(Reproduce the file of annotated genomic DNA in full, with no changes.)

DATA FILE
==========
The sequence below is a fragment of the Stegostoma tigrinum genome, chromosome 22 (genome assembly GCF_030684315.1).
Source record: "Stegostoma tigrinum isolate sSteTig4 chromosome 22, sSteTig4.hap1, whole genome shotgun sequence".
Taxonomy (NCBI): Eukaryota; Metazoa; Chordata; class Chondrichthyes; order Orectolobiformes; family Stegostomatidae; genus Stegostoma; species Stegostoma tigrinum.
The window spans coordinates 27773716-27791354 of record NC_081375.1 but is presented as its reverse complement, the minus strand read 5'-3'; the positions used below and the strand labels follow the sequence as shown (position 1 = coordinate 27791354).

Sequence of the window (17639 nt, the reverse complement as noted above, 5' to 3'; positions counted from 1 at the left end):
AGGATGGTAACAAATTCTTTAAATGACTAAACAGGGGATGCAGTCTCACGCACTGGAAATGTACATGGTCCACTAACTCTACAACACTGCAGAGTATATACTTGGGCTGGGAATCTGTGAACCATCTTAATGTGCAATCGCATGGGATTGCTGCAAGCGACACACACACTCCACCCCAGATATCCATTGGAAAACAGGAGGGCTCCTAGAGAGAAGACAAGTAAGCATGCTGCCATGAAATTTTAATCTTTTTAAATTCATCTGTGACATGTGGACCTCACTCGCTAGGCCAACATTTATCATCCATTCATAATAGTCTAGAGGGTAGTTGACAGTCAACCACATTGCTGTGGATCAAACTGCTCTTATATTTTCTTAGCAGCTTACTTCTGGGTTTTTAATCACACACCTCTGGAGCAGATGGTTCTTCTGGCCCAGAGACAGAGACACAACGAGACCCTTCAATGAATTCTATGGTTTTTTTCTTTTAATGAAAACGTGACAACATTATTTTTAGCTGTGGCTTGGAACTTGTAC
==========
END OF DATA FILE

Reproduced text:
The sequence below is a fragment of the Stegostoma tigrinum genome, chromosome 22 (genome assembly GCF_030684315.1).
Source record: "Stegostoma tigrinum isolate sSteTig4 chromosome 22, sSteTig4.hap1, whole genome shotgun sequence".
Taxonomy (NCBI): Eukaryota; Metazoa; Chordata; class Chondrichthyes; order Orectolobiformes; family Stegostomatidae; genus Stegostoma; species Stegostoma tigrinum.
The window spans coordinates 27773716-27791354 of record NC_081375.1 but is presented as its reverse complement, the minus strand read 5'-3'; the positions used below and the strand labels follow the sequence as shown (position 1 = coordinate 27791354).

Sequence of the window (17639 nt, the reverse complement as noted above, 5' to 3'; positions counted from 1 at the left end):
AGGATGGTAACAAATTCTTTAAATGACTAAACAGGGGATGCAGTCTCACGCACTGGAAATGTACATGGTCCACTAACTCTACAACACTGCAGAGTATATACTTGGGCTGGGAATCTGTGAACCATCTTAATGTGCAATCGCATGGGATTGCTGCAAGCGACACACACACTCCACCCCAGATATCCATTGGAAAACAGGAGGGCTCCTAGAGAGAAGACAAGTAAGCATGCTGCCATGAAATTTTAATCTTTTTAAATTCATCTGTGACATGTGGACCTCACTCGCTAGGCCAACATTTATCATCCATTCATAATAGTCTAGAGGGTAGTTGACAGTCAACCACATTGCTGTGGATCAAACTGCTCTTATATTTTCTTAGCAGCTTACTTCTGGGTTTTTAATCACACACCTCTGGAGCAGATGGTTCTTCTGGCCCAGAGACAGAGACACAACGAGACCCTTCAATGAATTCTATGGTTTTTTTCTTTTAATGAAAACGTGACAACATTATTTTTAGCTGTGGCTTGGAACTTGTAC